E-mail lunthesis@163.com Phone 0551-65179860-203

Volunteer doctors bring new hope to isolated communities

Pub Date:2022-08-18 09:03 Source:China Daily


Ling Feng, head of the Chinese Medical Volunteers initiative and an expert in neurosurgery at Capital Medical University's Xuanwu Hospital, examines a patient in Nangqen county, Qinghai province. ZHU XINGXIN/CHINA DAILY

Practitioners from developed areas provide free treatment on the high plateau.Wang Xiaoyu reports from Yushu Tibetan autonomous prefecture, Qinghai.

Ultrasound specialist Wang Tao earned the nickname "magic hands" after he examined 317 local patients in one day as a volunteer doctor in Yushu Tibetan autonomous prefecture, Qinghai province.

Wang's endeavor was equal to the daily workload of the entire sonography department at his regular workplace, a city-level hospital in Shaanxi province.

"It was a tough battle," he said, while inhaling deeply from an oxygen cylinder that became a necessity for him in Yushu, which stands at an average altitude of more than 4,200 meters above sea level.

More than 40 volunteer doctors like Wang visited four counties across the far-flung, sparsely-populated prefecture in Northwest China to provide free medical services from Aug 6 to 11, ahead of Chinese Doctors' Day, which falls on Friday.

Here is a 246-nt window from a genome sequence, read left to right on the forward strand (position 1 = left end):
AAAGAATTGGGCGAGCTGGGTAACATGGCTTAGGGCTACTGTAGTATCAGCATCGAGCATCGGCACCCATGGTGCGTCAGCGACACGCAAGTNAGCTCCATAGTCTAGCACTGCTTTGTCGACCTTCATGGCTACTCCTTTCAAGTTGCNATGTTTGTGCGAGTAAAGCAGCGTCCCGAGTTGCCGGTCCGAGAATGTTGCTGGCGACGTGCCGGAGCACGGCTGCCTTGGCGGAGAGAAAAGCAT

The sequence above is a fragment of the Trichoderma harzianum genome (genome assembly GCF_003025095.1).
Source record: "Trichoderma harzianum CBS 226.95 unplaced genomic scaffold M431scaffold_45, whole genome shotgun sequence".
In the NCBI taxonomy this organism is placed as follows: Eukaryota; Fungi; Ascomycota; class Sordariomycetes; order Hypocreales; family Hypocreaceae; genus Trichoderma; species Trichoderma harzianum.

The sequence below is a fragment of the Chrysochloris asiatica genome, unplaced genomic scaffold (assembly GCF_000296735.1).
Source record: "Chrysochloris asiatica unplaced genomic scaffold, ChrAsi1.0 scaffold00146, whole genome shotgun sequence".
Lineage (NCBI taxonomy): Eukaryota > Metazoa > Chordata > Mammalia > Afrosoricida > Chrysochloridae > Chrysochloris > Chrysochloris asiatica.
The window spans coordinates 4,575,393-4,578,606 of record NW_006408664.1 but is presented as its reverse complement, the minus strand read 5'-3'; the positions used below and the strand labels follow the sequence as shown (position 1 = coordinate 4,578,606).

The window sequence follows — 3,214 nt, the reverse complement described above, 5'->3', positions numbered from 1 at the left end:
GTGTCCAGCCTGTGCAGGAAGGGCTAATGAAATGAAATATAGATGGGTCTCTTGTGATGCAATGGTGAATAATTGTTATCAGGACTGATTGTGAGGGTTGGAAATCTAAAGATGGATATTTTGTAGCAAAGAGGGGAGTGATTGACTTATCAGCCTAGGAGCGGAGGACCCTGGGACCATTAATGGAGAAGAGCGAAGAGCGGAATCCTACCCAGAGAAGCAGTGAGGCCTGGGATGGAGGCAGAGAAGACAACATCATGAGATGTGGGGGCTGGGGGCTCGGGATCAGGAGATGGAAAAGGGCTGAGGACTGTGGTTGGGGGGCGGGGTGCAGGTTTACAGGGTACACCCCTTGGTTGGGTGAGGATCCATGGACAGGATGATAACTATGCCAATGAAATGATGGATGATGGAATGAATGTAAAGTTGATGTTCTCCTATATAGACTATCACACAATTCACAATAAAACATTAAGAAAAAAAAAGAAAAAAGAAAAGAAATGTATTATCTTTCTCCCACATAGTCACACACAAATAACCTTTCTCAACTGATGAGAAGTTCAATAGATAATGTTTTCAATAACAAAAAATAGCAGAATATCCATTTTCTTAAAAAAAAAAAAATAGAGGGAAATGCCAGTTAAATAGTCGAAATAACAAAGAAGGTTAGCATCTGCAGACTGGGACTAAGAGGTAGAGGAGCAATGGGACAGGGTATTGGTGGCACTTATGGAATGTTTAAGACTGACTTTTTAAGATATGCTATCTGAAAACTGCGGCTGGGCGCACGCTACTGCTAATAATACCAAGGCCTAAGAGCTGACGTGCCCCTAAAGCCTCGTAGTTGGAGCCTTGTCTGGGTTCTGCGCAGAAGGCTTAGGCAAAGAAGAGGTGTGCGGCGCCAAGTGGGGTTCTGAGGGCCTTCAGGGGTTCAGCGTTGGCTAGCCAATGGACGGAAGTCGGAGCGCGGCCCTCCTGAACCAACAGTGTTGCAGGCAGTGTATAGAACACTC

Their immediate intention was modest. They wanted to help as many patients as possible during their six-day stay. The group also had a grander plan in mind-to get in touch with grassroots healthcare workers to help improve their skills in the future via online meetings and messages.

The operation was launched by an initiative called Chinese Medical Volunteers, which aims to boost healthcare services in impoverished areas. Since it was established in March 2017, more than 5,000 healthcare workers have registered with the initiative, visiting more than 200 counties that were previously designated as national-level poverty-stricken areas.

During the tour's launch ceremony on Aug 6, Ling Feng, head of the initiative and a national political adviser, said that about half the volunteer doctors in the operation had participated in previous tours.

"Some places we plan to visit this time are very remote, and we will deliver healthcare services at township-level hospitals for the first time," said Ling, who is also a leading neurosurgeon.


Volunteers take a vow in Yushu Tibetan autonomous prefecture, Qinghai. ZHU XINGXIN/CHINA DAILY

Lifestyle ailments

With a population of around 10,000, Drongshok-"homeland of herders" in Tibetan-is a typical herding township in Yushu.